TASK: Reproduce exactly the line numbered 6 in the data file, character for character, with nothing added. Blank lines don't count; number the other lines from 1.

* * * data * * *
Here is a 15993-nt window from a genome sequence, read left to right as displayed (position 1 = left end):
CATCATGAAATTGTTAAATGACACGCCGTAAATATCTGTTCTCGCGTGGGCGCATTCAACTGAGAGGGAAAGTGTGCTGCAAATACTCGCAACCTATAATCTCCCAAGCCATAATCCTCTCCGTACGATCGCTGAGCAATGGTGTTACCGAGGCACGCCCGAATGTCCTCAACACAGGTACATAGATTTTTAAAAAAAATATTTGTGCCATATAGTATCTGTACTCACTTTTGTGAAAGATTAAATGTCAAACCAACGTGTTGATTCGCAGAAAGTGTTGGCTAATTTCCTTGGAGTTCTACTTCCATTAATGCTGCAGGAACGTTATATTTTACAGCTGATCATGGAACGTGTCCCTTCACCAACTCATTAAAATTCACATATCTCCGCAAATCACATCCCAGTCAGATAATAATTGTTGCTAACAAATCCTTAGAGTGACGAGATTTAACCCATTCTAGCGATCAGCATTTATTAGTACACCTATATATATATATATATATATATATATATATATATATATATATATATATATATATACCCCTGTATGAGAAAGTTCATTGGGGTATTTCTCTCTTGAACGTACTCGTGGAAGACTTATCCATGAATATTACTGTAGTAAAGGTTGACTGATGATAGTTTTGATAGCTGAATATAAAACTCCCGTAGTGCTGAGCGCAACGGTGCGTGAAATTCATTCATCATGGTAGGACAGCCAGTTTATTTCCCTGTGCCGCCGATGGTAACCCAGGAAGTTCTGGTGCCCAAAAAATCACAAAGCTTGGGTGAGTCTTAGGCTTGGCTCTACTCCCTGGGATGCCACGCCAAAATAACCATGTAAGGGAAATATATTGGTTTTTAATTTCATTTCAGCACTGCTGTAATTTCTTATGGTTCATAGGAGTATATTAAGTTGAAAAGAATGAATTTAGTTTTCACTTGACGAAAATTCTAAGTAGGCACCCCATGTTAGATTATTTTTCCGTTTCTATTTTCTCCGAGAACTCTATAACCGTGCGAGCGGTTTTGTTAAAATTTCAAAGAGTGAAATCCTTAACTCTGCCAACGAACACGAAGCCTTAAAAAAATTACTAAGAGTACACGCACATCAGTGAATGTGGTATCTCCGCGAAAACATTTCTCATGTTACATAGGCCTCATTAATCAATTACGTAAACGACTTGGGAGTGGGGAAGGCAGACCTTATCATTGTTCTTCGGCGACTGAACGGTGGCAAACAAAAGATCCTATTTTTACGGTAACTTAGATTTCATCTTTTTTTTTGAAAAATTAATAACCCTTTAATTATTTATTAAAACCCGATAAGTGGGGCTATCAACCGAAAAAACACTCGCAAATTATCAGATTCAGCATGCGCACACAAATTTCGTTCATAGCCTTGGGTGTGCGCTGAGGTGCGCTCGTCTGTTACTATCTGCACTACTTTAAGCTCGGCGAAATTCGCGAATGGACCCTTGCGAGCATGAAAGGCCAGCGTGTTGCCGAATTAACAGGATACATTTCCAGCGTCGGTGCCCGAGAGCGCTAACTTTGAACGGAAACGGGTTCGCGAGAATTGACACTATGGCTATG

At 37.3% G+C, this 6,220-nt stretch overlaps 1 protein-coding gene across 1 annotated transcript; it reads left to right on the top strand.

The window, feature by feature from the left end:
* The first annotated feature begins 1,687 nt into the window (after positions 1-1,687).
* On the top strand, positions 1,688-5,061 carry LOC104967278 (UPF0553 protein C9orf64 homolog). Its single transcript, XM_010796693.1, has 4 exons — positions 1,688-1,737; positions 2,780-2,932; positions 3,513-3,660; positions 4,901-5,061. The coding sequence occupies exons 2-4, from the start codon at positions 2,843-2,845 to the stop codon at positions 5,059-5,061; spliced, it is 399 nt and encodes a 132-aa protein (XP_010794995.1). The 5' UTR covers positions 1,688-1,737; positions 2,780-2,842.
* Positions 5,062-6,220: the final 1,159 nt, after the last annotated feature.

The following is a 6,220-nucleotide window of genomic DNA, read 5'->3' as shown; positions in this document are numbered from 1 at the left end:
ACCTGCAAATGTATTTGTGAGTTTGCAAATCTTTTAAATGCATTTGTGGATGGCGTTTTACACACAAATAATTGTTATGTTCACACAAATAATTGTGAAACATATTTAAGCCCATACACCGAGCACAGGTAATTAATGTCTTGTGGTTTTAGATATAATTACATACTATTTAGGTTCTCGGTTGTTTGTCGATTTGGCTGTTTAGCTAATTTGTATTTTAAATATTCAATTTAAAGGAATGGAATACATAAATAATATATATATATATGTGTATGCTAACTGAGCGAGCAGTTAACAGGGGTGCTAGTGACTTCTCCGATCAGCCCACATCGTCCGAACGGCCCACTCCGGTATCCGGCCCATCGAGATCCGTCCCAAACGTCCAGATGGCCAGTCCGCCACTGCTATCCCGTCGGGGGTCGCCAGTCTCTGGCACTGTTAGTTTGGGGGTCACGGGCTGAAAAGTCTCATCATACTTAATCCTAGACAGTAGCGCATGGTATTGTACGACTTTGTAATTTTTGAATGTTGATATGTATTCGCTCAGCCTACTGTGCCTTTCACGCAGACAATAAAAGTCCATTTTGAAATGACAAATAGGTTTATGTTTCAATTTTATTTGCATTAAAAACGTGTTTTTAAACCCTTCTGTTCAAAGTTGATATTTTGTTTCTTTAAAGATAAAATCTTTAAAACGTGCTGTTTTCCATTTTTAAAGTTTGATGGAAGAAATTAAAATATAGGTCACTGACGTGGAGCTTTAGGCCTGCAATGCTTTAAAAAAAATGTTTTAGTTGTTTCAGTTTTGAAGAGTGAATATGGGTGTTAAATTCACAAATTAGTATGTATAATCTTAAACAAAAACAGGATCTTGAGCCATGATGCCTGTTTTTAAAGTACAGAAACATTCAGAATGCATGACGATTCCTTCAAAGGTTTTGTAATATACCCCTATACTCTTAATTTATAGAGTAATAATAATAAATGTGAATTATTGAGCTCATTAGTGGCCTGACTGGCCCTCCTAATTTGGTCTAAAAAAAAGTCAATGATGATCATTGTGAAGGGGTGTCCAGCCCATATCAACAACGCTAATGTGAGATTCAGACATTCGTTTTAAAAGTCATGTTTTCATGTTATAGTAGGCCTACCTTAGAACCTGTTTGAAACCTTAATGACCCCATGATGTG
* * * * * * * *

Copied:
* On the top strand, positions 1,688-5,061 carry LOC104967278 (UPF0553 protein C9orf64 homolog). Its single transcript, XM_010796693.1, has 4 exons — positions 1,688-1,737; positions 2,780-2,932; positions 3,513-3,660; positions 4,901-5,061. The coding sequence occupies exons 2-4, from the start codon at positions 2,843-2,845 to the stop codon at positions 5,059-5,061; spliced, it is 399 nt and encodes a 132-aa protein (XP_010794995.1). The 5' UTR covers positions 1,688-1,737; positions 2,780-2,842.